During this meeting, you will finalise the details of the project plan with your team. However, it is advisable to have an initial draft project plan in place that you can fine tune, as opposed to going in empty handed. Remember to make it clear that project plans can, and will, change over the course of the project.
You also need to think about how the success of the project is going to be measured. By setting expectations early, and establishing your metrics for success, you can make sure that everyone is on the same page.
Virtually all projects experience hurdles and hiccups at some point. You have to be pretty lucky if you do not encounter any roadblocks along the way. By identifying potential risks from the beginning, you can be better prepared when they do come along.
How will your team communicate with one and other? An effective project team needs to have successful communication procedures in place. Consider the logistics, especially if you are managing a team that is based in different locations. A consistent process needs to be established, i.e. will you have a weekly or daily catch-up? You also need to consider the way in which communication will take place and what technology will be used.
The next step is to determine the working processes. You need to decide what practices are going to be the most appropriate for this particular project.
Determine what tools are going to be required for the project, and make sure that everyone has them.
The next step is to schedule the meeting. You need to ensure that all stakeholders and team members are there. Of course, some people may need to be present via phone or video conference, but do not leave anyone out.
The final touches involve setting the agenda and preparing data such as presentations or slides for the meeting. If you do not do this in advance, you will only be wasting precious time.
Creating A Self-Organising Project Team
The final piece of the puzzle is to make sure that your project team is self-organising. This is a modern management philosophy whereby the project team can influence the decision-making process, and they have the authority to adjust their workload. This is important because it creates better employee engagement, more accountability, and improves efficiency because team members will take responsibility for the decisions they make and own their project tasks and activities.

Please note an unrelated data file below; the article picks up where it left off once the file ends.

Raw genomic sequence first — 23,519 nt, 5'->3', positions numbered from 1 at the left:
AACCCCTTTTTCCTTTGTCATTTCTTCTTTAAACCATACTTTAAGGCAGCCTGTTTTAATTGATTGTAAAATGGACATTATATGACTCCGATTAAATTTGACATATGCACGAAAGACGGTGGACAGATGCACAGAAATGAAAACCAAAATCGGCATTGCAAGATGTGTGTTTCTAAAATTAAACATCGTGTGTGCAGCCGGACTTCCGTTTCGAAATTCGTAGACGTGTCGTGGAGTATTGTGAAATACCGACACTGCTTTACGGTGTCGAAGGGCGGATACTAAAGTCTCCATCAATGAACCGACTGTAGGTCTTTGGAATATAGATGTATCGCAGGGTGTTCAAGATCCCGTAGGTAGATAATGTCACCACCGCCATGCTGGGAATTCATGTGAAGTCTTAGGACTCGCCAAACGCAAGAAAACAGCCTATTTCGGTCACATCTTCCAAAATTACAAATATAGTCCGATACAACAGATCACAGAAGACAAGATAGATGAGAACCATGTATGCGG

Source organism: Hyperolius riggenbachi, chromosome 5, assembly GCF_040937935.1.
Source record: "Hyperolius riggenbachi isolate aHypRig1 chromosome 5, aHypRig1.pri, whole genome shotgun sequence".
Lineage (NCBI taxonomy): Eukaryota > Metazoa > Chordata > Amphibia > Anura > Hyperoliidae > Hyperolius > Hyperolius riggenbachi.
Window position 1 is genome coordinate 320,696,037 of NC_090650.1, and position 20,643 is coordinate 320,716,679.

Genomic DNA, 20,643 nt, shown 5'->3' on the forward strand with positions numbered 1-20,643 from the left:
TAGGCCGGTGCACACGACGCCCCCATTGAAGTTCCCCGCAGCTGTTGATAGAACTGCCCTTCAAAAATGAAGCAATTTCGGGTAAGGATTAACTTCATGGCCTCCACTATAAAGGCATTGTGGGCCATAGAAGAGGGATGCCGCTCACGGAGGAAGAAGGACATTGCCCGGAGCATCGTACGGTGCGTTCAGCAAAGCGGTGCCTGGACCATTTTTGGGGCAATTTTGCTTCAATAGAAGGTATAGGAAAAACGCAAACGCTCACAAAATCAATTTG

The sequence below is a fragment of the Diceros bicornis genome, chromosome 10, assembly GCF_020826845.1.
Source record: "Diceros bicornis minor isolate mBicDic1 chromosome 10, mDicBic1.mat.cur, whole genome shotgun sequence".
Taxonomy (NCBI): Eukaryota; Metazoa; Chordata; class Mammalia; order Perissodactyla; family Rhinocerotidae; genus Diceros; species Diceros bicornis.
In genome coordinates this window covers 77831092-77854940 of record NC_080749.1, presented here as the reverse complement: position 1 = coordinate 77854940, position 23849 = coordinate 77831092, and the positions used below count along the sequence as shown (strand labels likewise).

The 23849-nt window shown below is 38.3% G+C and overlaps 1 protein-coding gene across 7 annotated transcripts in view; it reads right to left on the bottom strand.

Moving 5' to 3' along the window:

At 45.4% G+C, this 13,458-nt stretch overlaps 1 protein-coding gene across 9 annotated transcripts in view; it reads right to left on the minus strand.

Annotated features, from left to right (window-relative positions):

There are a number of different ways you can help your project team to self-organise. Begin by arranging a short introduction meeting. In this meeting, you should introduce the concept of self-organisation. You need to explain exactly what this is, and show your team the advantages that will be gained if they are self-organised. Once they realise the benefits, you can then explain how this concept is going to be implemented. You should also take the time to ask your team members whether there is anything that they would like to improve in the current process.
Aside from this, to implement a self-organising team, make sure that there are regular reviews and that the working process is adjusted accordingly. Regular team meetings are important, as they allow you and your team to review how self-organisation is working. There may be some teething problems along the way, and by holding regular meetings; you can ensure that necessary readjustments are made. You also need to avoid a blame culture. When self-organisation is not implemented correctly, it can often lead to people blaming one another for any mistakes that are made. Failure is going to be part of the process; we do not get things right all of the time. However, instead of looking for someone to blame, make sure that the focus is on the steps that are required to obtain success.
You should also make sure that information exchange is facilitated. There needs to be an effective method in place for people bringing issues to you if they do arise. It is also pivotal to have a structure of transparent communication in place so that the project team can update one and other with ease. Regular internal meetings should take place to ensure that all members can inform one and other on what they are currently doing. You also need to avoid interrupting people once they begin. Try not to change priorities, unless essential, and do not go into the details of how each team member should do their job. One of the keys of self-organisation is trusting your team to take the reigns.
You should also give your team members the platform to leverage their talents. Once you have milestones put in place, why not give your team the ability to determine what tasks are needed for the next work cycle? Let the members of your team decipher the tasks they want to be responsible for. This is beneficial because it enables your team to pick tasks that will play to their strengths. Last but not least, set checkpoints and milestones, and make sure they are sensible. The workload needs to be split into tasks that are small and actionable. Team members should be given the responsibility to set their own internal deadlines that will work towards their overall project goals being meet. At the same time, you need to ensure progress is tracked by setting external milestones.
So there you have it; everything you need to know in regards to preparing your team for the next project they are taking on. From instilling new habits to nailing the first project meeting, if you follow the steps mentioned above, you should find it a lot easier to implement your requirements and to ensure the team works effectively.